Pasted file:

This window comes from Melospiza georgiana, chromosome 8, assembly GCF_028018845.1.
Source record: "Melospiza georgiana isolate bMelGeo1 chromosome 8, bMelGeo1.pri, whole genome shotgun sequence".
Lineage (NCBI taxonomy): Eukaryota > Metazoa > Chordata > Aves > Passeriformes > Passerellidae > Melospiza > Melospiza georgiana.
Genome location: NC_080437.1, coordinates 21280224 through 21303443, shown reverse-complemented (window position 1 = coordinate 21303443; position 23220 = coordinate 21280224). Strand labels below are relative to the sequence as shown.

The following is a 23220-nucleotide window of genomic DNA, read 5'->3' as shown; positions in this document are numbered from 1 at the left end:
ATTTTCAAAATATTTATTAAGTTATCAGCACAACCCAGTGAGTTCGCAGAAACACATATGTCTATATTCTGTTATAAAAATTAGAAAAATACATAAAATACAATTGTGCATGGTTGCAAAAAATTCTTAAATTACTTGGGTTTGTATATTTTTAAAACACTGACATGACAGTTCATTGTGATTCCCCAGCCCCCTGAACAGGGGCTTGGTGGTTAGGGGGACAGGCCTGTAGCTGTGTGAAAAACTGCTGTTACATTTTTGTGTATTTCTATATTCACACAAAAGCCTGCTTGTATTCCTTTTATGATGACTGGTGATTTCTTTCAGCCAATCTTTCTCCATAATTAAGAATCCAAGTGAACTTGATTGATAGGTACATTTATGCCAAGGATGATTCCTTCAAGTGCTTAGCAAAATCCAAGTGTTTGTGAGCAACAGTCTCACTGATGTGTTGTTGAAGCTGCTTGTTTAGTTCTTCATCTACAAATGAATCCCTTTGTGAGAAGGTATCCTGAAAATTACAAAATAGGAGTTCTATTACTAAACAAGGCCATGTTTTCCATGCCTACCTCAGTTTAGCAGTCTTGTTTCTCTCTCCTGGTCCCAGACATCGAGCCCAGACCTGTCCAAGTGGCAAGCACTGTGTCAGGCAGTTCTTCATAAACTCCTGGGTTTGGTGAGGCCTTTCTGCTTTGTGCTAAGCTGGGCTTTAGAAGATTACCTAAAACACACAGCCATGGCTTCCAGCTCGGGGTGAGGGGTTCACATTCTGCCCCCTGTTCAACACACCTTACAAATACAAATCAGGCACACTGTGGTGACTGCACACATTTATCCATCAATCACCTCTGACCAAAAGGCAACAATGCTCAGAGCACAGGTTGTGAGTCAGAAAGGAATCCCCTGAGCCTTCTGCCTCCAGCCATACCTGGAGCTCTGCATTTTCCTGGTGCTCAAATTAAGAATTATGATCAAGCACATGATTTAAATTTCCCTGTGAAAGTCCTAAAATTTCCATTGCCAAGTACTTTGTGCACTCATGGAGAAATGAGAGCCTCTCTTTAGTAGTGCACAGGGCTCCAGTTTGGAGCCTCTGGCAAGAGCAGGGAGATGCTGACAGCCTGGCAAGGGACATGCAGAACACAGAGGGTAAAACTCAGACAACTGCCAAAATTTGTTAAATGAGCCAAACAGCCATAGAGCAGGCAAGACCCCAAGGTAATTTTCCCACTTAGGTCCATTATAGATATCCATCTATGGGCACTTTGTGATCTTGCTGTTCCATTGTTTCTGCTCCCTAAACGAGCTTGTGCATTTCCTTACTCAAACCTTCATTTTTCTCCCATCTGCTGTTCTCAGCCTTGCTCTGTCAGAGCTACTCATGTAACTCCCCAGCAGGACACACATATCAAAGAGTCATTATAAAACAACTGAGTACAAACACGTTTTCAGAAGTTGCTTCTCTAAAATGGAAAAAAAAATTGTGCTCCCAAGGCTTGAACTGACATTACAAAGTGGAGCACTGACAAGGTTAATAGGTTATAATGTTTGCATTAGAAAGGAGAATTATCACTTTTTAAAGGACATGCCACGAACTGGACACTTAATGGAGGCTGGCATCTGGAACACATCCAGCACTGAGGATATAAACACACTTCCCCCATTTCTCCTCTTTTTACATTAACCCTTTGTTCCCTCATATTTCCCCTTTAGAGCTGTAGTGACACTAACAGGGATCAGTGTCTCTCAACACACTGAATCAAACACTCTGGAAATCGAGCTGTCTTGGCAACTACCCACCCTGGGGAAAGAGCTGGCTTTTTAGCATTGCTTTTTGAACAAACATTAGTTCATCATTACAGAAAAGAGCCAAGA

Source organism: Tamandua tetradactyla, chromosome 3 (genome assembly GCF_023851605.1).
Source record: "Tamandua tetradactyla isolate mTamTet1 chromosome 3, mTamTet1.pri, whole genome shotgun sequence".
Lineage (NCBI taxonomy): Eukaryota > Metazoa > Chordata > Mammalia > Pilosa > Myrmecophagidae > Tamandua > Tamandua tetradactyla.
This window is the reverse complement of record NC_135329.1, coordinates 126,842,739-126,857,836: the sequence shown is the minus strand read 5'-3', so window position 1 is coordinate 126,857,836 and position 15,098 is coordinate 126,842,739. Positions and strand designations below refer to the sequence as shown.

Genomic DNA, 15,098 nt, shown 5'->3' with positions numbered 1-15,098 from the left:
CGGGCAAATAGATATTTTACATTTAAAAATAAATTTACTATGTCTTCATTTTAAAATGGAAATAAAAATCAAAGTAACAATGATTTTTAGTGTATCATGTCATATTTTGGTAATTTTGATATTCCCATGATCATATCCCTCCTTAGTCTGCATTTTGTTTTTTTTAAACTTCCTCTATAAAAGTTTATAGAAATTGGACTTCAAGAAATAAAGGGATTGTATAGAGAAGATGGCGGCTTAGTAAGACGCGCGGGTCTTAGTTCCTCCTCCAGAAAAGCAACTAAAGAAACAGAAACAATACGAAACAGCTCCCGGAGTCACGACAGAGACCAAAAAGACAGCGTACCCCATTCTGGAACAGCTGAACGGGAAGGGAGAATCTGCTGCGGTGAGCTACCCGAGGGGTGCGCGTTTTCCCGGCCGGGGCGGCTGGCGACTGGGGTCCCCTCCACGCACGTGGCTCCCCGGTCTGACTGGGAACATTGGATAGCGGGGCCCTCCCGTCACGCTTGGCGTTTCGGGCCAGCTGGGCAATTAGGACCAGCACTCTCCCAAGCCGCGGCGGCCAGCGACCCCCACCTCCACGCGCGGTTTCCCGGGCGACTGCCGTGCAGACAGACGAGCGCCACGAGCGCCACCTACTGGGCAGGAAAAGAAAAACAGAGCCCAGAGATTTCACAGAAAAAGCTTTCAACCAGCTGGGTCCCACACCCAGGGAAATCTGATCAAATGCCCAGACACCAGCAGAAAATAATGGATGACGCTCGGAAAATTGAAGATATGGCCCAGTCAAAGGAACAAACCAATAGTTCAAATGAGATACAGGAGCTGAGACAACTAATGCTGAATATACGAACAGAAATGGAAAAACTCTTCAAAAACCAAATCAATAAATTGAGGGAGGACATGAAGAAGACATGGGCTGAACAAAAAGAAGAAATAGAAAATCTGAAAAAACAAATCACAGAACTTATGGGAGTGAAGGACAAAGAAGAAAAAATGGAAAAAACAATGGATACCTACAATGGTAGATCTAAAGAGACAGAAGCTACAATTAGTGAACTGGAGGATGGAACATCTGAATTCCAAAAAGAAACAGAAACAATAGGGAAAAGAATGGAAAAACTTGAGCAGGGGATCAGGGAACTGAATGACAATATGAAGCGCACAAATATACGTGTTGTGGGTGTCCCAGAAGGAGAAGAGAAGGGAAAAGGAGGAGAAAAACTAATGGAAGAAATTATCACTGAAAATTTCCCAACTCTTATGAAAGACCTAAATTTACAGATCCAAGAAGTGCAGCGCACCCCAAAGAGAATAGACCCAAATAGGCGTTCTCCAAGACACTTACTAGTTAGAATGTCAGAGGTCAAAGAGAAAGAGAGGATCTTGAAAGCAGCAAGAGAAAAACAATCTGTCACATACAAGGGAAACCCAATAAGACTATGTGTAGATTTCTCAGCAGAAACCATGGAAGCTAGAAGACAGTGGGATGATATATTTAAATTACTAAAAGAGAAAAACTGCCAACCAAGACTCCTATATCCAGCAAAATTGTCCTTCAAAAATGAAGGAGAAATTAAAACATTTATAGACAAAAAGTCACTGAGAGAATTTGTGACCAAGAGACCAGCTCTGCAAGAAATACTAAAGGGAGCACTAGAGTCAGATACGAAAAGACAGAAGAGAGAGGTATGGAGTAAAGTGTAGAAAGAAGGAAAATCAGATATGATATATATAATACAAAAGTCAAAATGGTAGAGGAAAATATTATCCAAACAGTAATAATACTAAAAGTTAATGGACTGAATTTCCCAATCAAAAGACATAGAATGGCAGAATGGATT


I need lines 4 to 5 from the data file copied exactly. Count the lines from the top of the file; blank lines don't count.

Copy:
Genome location: NC_080437.1, coordinates 21280224 through 21303443, shown reverse-complemented (window position 1 = coordinate 21303443; position 23220 = coordinate 21280224). Strand labels below are relative to the sequence as shown.

The following is a 23220-nucleotide window of genomic DNA, read 5'->3' as shown; positions in this document are numbered from 1 at the left end: